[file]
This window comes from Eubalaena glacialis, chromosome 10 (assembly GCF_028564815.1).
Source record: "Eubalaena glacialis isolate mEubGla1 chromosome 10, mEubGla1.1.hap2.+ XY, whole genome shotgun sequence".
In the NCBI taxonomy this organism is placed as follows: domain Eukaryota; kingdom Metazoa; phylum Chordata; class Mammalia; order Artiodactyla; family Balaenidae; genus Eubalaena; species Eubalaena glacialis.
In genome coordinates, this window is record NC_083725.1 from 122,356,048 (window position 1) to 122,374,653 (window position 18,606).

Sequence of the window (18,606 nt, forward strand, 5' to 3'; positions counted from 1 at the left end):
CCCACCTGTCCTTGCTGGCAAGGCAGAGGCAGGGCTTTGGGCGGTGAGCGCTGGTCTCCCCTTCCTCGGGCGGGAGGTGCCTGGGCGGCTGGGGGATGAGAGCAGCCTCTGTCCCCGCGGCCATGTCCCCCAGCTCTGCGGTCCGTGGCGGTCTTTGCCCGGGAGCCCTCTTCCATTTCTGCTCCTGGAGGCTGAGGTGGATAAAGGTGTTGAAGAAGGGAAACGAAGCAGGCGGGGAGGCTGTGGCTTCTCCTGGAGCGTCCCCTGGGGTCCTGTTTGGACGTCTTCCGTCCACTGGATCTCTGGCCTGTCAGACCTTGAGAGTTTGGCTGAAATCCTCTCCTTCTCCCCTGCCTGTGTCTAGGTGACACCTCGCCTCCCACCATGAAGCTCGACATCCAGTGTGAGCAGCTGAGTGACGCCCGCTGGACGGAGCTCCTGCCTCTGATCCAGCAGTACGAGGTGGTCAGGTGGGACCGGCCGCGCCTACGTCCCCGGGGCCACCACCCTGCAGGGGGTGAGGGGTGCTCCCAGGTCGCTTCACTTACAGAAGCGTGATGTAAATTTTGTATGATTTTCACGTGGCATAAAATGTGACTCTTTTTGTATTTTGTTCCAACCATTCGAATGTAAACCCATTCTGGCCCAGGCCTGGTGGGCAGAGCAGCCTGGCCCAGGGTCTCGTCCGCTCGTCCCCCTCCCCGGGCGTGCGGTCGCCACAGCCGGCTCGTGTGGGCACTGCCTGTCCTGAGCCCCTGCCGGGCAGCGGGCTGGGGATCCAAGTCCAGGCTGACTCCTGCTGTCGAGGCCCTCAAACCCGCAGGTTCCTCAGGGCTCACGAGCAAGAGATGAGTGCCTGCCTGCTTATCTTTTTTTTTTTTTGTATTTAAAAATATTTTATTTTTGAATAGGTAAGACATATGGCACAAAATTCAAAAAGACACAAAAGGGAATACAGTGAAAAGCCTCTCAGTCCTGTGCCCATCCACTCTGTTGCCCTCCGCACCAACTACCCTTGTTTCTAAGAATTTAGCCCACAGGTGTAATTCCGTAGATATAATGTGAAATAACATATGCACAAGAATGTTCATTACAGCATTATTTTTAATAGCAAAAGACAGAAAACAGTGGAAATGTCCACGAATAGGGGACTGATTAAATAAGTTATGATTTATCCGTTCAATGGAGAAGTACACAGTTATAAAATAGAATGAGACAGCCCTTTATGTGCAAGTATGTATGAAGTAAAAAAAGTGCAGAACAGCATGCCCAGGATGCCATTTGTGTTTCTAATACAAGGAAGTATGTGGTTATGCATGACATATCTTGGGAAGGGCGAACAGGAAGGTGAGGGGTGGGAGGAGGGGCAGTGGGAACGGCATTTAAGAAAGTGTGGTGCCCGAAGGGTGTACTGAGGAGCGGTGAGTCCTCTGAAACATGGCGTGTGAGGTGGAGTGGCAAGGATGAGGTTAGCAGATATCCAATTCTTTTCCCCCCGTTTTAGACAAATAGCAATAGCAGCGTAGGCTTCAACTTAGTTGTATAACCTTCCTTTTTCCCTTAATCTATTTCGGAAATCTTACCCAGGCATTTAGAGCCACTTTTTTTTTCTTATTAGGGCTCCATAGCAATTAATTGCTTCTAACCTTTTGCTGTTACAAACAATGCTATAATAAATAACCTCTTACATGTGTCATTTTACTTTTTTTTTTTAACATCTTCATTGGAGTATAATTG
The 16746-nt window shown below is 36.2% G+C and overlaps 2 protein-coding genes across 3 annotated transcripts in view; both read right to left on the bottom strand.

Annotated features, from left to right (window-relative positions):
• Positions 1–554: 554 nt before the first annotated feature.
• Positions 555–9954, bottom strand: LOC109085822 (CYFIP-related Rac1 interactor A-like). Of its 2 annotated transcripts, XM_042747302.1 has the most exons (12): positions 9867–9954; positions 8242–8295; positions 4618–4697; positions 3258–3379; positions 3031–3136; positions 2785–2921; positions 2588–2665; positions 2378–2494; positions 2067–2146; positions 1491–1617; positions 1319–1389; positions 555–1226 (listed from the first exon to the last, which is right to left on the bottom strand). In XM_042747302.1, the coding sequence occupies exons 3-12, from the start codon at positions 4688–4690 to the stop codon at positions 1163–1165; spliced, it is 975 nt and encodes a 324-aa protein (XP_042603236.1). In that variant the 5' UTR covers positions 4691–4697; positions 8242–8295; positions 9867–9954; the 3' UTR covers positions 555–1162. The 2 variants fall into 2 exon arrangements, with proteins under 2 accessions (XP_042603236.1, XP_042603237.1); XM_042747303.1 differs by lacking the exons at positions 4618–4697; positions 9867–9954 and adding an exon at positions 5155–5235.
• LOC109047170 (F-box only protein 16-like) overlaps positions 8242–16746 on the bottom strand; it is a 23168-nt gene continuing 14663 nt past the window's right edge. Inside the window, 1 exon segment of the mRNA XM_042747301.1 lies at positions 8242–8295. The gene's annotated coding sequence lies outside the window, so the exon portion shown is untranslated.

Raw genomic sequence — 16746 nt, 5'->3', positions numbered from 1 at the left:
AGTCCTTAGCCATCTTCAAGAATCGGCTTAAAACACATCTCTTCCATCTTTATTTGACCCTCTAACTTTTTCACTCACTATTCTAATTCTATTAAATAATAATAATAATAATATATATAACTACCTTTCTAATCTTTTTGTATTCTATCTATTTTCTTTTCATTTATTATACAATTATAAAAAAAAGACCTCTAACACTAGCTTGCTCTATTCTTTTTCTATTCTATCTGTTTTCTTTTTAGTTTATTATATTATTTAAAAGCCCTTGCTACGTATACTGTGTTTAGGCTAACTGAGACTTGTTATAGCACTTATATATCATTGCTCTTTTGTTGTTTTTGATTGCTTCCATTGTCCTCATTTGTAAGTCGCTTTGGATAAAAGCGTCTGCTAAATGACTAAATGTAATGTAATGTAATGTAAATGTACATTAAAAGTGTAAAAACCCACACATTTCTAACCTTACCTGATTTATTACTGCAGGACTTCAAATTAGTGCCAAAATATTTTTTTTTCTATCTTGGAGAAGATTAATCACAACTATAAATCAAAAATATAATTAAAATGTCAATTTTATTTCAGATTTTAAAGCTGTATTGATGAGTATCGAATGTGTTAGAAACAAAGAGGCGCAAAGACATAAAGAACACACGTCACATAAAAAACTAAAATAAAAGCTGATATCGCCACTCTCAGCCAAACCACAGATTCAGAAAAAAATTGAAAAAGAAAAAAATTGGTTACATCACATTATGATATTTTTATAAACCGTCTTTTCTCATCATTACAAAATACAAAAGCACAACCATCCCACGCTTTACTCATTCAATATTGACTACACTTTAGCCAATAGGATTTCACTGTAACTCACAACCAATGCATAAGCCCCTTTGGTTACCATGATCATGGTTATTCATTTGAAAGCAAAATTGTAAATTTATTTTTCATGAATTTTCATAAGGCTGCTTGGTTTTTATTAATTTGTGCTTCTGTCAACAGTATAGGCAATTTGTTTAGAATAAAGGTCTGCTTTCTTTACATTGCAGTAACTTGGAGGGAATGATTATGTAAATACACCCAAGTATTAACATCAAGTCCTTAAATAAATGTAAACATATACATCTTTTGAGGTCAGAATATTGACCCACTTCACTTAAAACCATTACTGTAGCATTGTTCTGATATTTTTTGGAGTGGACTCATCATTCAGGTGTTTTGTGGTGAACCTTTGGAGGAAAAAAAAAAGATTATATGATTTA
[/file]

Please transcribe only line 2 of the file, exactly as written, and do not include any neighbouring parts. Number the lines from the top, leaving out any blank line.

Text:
Source record: "Eubalaena glacialis isolate mEubGla1 chromosome 10, mEubGla1.1.hap2.+ XY, whole genome shotgun sequence".